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Japanese animation master Shoji Kawamori.

He created Macross and designed Transformers toys: Japanese anime legend Shoji Kawamori

  • Kawamori is hailed by anime geeks for his Macross/Robotech series and his mecha designs, some of which became early Transformers toys
  • The 40-year industry veteran says he is worried by the change in children’s behaviour resulting from too much screen time
When Japanese anime master Shoji Kawamori first saw the HSBC headquarters in Hong Kong’s central business district 30 years ago, he immediately thought how the building, completed in 1985, was ahead of its time.

“It was very futuristic,” says Kawamori, through an interpreter, at Wan Chai’s Grand Hyatt, of the 180 metre (591 foot) tall steel and aluminium structure by British architect Norman Foster.

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It’s not surprising the Transformers-like building caught his eye. Kawamori is a master of mecha anime, designs that involve giant armoured robots or machines, typically controlled by a person inside the robot, that have invaded popular culture from sci-fi flicks and comics to video games. In fact, it’s hard to think of a more quintessentially Japanese contribution to animation than the giant robot.

While anime geeks around the globe worship Kawamori most for creating the popular mecha anime series Macross (adapted to become Robotech in the West) in the 1980s, he really left his mark on the imagination of children worldwide as one of the original mecha designers for toys that would be included in Hasbro’s Transformers toy line.

Shoji Kawamori was one of the original mecha designers for toys that would be incorporated into the Transformers toy line, including Optimus Prime.

Further global exposure came in 2001 when he made headlines for designing an updated version of Sony’s AIBO robotic dog, the ERS-220.

His latest anime series, Last Hope, released last year, is the first Japanese/Chinese co-production anime series to be streamed concurrently in China and globally on Netflix.

Kawamori was in Hong Kong last weekend to attend the C3 Anime Festival Asia, a celebration of Japanese popular culture – think manga, anime and cosplay. It is a culture with a huge fan base not just in Hong Kong and the region, but worldwide, especially in Europe and the US.

Kawamori at the Grand Hyatt in Hong Kong. Photo Kylie Knott

In China, tech firms including Tencent, Baidu and NetEase are battling for a slice of the huge US$220 billion global animation market, with cartoonists there winning fans by using traditional Chinese religious and cultural themes.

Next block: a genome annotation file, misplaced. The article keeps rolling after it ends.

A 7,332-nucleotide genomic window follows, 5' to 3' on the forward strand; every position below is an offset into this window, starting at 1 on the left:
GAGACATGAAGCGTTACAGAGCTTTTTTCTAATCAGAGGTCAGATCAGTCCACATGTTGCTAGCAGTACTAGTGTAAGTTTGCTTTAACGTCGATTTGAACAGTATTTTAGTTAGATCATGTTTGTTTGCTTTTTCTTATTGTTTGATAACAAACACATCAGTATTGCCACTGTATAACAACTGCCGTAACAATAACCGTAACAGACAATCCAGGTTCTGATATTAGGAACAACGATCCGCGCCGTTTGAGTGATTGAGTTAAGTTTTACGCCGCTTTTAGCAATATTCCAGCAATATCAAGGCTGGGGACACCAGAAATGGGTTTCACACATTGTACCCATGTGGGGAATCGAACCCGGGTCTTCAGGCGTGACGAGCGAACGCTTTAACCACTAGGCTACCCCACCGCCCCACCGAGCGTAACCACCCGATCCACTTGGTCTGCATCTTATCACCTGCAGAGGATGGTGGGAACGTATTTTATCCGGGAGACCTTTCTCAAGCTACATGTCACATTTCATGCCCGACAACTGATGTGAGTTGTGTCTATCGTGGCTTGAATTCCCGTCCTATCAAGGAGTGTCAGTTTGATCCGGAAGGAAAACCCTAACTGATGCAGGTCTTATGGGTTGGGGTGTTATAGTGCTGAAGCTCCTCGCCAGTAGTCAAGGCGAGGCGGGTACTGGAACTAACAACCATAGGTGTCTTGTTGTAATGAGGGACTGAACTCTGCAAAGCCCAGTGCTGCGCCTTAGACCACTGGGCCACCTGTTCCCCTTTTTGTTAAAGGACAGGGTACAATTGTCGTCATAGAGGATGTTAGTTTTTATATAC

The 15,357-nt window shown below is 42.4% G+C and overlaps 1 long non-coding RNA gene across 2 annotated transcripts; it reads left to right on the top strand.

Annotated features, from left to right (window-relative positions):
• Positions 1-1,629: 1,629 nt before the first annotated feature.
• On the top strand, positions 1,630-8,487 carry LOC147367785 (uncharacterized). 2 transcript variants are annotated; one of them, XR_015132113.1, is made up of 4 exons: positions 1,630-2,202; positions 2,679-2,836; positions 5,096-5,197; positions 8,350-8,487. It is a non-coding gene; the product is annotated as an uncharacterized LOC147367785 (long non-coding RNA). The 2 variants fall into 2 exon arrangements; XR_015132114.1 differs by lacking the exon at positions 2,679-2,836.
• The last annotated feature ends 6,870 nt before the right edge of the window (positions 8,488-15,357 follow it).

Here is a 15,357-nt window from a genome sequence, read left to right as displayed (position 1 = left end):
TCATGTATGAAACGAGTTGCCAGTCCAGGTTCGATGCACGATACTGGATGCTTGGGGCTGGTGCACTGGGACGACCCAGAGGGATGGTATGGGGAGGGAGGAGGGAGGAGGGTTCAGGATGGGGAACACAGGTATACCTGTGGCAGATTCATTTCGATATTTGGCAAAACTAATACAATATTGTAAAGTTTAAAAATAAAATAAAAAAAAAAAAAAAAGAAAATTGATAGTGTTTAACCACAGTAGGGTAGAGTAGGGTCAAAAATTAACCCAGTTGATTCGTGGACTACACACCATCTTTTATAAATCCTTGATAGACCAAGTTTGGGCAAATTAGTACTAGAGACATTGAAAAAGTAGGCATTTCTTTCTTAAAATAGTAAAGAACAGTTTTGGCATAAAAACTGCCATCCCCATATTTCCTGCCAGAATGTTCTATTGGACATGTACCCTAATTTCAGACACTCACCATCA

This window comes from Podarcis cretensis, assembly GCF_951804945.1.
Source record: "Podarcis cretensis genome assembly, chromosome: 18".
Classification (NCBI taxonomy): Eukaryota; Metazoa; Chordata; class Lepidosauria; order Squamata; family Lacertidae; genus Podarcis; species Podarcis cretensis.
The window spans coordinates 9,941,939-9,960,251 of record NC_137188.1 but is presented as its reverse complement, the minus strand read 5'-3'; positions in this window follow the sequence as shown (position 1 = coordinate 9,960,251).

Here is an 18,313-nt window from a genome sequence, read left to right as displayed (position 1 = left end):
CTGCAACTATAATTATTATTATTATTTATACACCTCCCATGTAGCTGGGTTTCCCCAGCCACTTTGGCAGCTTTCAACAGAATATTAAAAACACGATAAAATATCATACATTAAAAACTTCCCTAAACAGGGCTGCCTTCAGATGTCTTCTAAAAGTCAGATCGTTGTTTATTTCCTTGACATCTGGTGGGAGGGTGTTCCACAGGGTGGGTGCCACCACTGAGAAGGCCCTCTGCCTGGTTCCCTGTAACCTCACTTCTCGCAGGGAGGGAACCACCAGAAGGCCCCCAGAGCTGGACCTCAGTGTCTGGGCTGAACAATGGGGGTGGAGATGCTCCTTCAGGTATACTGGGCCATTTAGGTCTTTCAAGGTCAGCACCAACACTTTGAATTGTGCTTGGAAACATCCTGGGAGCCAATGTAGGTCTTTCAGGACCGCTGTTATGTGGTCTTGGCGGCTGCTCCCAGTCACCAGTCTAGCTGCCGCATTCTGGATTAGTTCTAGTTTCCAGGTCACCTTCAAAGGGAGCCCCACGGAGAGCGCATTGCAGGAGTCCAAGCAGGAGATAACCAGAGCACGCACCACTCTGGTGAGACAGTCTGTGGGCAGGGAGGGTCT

It’s all healthy competition, Kawamori says.

“In the past, animation in Japan was done in traditional hand-drawn ways but it was also outsourced to China and South Korea and now these countries have their own animation industries. For me, I see them as competitors as well as companions,” he says.

Kawamori, who was born in 1960 in the coastal city of Toyama, says his love for mechanical design started at a young age.

A scene from Japanese-Chinese anime television series Last Hope, also created by Kawamori.

“I was a weird kid,” says Kawamori, who heads Tokyo-based animation studio Satelight. “I didn’t like making toy models that were the same as what other kids were doing – I’d create my own aesthetic. I was always different.”

He says travel and nature inspired much of his vast and varied body of work that has spanned 40 years.

And while his work involves staring at a computer screen and creating products that encourage others to stare at screens, he says he is concerned about society’s growing reliance on technology.

“We need to carefully control technology,” he says. “I use it at work, but I don’t want young children to be too obsessed with it … When kids stare at a screen for a long time they can’t tell the actual distance in the real world … When I create my worlds, I want to make them so they encourage people to go outside.”

Kawamori also did the design for the popular anime Ghost In The Shell.

He says he has noticed a change in the way children behave nowadays.

“I travelled to China 30 years ago to areas without electricity and children’s eyes were bright … that’s no longer the case,” he explains, adding he’s also concerned about the negative impact technology addiction has on personal relationships.

A poster from the TV series Macross Delta, part of Kawamori’s Macross series.

While mecha anime and manga have invaded many pop culture mediums, there are only a few instances where mecha-like machines have entered the “real world”. One such example last year saw Japanese engineer Masaaki Nagumo make a functional mecha inspired by the sci-fi franchise, Gundam. Standing 8.5 metres tall and weighing about seven tonnes, it had fully functional arms and legs.

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“I think slightly larger than humanoid machines will become something of the future, but the really huge stuff, I don’t think they are so practical – they are too tall and will just fall over,” Kawamori says.

Kawamori says there are more women in the industry now, a situation that mirrors the rise of women in Japanese society in general.

“Women today have more say in society than in the past, they have more freedom and choices so that’s why the animation and comic industries have a lot more female writers and illustrators.”

In May, an exhibition called the “Shoji Kawamori Expo” will be held at Tokyo’s Gallery AaMo to celebrate the designer’s 40 years in the industry. It will display works from his career including designs that didn’t make it past the sketch phase.

This article appeared in the South China Morning Post print edition as: an i me ma s ter who tra n sformed d e s i gn